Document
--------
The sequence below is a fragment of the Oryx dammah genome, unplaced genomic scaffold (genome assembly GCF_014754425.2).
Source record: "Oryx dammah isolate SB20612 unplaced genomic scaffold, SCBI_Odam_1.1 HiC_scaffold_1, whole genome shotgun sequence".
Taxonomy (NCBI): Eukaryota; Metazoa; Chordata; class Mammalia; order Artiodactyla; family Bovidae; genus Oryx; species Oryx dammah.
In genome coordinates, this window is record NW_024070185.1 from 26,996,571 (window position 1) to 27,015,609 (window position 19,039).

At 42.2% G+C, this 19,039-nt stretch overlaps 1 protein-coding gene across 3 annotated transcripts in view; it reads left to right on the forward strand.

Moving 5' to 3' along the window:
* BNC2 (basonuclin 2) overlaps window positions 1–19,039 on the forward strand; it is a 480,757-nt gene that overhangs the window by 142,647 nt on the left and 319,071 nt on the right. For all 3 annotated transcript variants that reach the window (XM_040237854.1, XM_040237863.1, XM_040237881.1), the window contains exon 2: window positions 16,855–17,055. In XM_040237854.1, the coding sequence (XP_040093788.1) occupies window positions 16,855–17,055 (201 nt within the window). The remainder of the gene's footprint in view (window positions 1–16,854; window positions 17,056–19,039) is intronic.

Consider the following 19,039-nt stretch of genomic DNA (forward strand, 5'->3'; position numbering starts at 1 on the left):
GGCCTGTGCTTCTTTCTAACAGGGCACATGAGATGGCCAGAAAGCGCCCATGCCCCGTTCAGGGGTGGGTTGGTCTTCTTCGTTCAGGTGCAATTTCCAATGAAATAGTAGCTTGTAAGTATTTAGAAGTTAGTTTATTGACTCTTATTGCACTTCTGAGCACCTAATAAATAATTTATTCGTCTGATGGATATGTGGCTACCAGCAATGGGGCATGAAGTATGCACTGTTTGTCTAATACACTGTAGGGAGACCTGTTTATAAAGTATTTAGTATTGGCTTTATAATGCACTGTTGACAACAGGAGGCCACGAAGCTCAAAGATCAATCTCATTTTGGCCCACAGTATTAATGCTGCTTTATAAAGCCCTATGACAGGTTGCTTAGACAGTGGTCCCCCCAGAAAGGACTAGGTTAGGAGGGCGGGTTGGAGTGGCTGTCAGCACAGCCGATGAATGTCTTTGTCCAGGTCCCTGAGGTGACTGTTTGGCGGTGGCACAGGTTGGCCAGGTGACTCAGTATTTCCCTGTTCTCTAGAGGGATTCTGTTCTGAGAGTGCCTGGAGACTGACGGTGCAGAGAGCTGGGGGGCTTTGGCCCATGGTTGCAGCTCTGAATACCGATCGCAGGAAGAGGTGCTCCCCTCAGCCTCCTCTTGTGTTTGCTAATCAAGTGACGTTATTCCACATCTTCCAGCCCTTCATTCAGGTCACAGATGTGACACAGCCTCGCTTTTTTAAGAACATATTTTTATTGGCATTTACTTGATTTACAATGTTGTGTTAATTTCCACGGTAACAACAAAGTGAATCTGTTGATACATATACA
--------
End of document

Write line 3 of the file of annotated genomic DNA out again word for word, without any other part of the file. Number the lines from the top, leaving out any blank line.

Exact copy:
Taxonomy (NCBI): Eukaryota; Metazoa; Chordata; class Mammalia; order Artiodactyla; family Bovidae; genus Oryx; species Oryx dammah.